My Antonia

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My Antonia Book 1, Chapter 13 Summary & Analysis

Summary
Analysis
There is good weather after Christmas, and Ántonia brings Mrs. Shimerda to visit the Burdens for the first time. But Mrs. Shimerda is angry and jealous of the Burdens' nice house, and rudely asks Jim's grandmother for one of her pots. Jim's grandmother gives it to her. Jim thinks Mrs. Shimerda is selfish, but his grandmother tells him in confidence that it's hard for a mother to see her children wanting for things.
Jim's failure to understand this situation shows his immaturity and lack of understanding about the differences between his experience and that of the Shimerda's. His grandmother's kind gesture shows a maturity gained with age.
Themes
The Immigrant Experience Theme Icon
Innocence and Maturity Theme Icon
Jim snaps at Ántonia when she complains that Mr. Shimerda is sick. He tells her, "People who don't like this country ought to stay home." Ántonia responds that Mr. Shimerda only came to America because Mrs. Shimerda wanted good husbands for her and Yulka and opportunity for Ambrosch. She adds that Ambrosch will be very successful one day. Jim thinks Ambrosch is surly, and is disgusted that he is considered the most important person in the Shimerdas' family.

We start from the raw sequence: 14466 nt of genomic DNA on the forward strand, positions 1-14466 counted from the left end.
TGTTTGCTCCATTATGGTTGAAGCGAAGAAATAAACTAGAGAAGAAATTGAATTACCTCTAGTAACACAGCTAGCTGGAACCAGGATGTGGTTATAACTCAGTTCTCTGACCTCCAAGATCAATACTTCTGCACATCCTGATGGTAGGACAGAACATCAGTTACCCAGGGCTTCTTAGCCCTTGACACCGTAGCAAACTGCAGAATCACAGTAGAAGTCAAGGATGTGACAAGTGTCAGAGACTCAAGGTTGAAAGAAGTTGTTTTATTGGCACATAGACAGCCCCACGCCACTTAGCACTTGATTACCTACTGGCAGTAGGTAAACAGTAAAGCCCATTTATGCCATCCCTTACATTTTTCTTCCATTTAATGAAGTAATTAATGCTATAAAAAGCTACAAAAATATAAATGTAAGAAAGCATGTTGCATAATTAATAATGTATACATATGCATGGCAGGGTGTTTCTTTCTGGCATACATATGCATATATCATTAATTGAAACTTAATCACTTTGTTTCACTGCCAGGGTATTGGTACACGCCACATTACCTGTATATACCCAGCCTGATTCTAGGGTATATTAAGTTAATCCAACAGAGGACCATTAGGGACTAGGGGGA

Jim's simplistic understanding of why immigrants come to America reveals his immaturity. He dislikes Ambrosch mainly because he finds it unfair that Ambrosch has greater opportunities than Ántonia just because he is male. Ántonia seems much less bothered and accepts the situation as just the way things are.
Themes
The Immigrant Experience Theme Icon
Innocence and Maturity Theme Icon
Gender Theme Icon